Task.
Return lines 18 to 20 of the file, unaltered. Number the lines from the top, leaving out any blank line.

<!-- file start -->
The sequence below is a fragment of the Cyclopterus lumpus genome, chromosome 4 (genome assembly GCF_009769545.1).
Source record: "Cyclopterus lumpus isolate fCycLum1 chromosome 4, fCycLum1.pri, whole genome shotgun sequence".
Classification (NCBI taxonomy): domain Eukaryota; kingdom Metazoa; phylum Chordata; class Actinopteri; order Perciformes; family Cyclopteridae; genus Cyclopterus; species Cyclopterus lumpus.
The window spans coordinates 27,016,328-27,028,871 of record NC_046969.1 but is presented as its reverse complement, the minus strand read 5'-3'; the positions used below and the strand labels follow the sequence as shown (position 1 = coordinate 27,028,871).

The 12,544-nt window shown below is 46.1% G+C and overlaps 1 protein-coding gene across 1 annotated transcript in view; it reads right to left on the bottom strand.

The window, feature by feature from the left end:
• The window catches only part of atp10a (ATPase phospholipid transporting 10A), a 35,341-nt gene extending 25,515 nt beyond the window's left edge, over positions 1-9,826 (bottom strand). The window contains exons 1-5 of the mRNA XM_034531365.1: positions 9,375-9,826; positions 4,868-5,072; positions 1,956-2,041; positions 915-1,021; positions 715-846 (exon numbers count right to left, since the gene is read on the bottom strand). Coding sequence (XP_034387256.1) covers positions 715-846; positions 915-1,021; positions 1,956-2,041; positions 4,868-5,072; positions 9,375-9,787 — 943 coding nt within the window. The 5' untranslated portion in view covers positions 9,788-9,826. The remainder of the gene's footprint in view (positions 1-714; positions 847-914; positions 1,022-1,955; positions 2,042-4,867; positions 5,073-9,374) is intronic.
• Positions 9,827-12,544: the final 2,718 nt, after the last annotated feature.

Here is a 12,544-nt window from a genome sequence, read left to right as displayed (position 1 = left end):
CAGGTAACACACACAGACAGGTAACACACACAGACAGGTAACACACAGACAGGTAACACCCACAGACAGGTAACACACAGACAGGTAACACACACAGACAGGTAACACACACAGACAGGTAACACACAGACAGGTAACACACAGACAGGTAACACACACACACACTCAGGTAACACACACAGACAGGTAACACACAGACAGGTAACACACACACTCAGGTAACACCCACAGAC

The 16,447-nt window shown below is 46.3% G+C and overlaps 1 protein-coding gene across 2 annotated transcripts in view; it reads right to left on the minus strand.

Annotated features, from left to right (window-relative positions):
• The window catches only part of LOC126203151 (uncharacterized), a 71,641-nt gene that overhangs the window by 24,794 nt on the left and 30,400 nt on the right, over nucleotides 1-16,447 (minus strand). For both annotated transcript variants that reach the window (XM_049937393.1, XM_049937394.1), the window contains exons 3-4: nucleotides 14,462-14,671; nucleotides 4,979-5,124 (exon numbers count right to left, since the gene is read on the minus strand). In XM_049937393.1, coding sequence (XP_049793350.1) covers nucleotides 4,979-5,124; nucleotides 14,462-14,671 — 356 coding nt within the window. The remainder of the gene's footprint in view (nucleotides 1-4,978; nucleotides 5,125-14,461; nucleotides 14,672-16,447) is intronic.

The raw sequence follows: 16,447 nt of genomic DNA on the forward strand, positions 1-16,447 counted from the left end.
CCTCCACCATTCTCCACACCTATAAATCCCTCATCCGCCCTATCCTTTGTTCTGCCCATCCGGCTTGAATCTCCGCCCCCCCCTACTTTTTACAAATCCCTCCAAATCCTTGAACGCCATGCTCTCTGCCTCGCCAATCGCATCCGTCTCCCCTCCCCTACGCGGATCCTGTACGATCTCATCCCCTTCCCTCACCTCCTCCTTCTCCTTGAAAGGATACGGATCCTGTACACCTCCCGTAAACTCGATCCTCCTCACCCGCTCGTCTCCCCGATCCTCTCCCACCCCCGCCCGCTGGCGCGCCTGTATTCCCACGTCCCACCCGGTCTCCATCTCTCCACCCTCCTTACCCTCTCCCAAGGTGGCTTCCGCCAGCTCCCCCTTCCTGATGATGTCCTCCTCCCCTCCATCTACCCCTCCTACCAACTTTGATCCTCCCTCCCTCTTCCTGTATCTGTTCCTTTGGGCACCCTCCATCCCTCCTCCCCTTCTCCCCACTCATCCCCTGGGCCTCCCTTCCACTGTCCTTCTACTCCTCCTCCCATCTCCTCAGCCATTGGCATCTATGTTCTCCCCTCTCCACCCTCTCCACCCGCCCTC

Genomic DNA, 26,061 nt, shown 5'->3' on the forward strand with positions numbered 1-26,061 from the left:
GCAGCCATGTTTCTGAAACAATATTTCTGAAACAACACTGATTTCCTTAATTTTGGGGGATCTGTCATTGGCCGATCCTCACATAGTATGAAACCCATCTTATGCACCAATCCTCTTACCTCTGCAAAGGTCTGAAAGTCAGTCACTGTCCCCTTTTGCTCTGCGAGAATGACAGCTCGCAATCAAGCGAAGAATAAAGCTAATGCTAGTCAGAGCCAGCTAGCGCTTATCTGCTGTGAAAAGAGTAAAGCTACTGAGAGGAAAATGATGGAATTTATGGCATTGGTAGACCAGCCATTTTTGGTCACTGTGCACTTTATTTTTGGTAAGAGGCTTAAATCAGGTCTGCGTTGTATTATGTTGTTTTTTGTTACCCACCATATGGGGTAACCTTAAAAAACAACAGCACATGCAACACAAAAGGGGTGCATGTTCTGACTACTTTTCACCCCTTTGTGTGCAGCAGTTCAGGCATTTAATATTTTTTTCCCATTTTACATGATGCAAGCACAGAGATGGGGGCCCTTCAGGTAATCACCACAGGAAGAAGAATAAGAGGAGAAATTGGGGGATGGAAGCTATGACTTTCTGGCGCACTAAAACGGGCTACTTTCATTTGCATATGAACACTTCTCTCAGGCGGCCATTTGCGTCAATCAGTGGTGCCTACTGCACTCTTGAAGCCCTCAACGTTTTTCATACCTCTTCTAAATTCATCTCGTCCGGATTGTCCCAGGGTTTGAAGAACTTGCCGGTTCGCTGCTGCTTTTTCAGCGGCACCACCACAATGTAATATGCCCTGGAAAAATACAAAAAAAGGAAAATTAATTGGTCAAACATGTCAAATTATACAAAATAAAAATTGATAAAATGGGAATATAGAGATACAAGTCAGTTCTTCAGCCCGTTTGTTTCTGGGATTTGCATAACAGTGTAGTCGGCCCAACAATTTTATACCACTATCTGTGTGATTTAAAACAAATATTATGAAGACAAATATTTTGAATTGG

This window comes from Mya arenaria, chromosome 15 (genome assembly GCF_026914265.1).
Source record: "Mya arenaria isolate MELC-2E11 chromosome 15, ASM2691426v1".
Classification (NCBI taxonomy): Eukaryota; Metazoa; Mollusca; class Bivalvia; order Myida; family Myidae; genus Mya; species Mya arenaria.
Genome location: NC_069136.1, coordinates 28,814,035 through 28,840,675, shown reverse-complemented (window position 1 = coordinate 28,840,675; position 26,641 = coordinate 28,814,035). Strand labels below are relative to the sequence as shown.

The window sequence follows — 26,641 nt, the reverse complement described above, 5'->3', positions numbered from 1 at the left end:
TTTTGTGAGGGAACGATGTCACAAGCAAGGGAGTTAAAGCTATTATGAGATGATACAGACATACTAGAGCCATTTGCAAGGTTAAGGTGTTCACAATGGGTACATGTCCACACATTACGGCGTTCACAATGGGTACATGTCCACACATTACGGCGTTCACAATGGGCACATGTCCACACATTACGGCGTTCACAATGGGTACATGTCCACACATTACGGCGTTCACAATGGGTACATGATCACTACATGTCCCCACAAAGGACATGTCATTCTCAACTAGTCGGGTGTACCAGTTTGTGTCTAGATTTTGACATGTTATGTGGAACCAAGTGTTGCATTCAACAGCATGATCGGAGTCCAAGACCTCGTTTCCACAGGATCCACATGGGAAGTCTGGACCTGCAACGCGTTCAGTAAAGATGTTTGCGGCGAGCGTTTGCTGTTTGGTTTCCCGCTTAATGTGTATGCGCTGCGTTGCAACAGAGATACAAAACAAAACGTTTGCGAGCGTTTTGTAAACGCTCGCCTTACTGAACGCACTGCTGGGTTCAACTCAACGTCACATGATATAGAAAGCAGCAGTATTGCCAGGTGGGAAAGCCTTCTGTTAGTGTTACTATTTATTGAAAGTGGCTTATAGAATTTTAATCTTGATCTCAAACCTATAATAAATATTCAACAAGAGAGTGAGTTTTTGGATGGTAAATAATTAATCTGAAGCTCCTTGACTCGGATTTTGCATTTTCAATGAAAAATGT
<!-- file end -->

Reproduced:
This window comes from Mya arenaria, chromosome 15 (genome assembly GCF_026914265.1).
Source record: "Mya arenaria isolate MELC-2E11 chromosome 15, ASM2691426v1".
Classification (NCBI taxonomy): Eukaryota; Metazoa; Mollusca; class Bivalvia; order Myida; family Myidae; genus Mya; species Mya arenaria.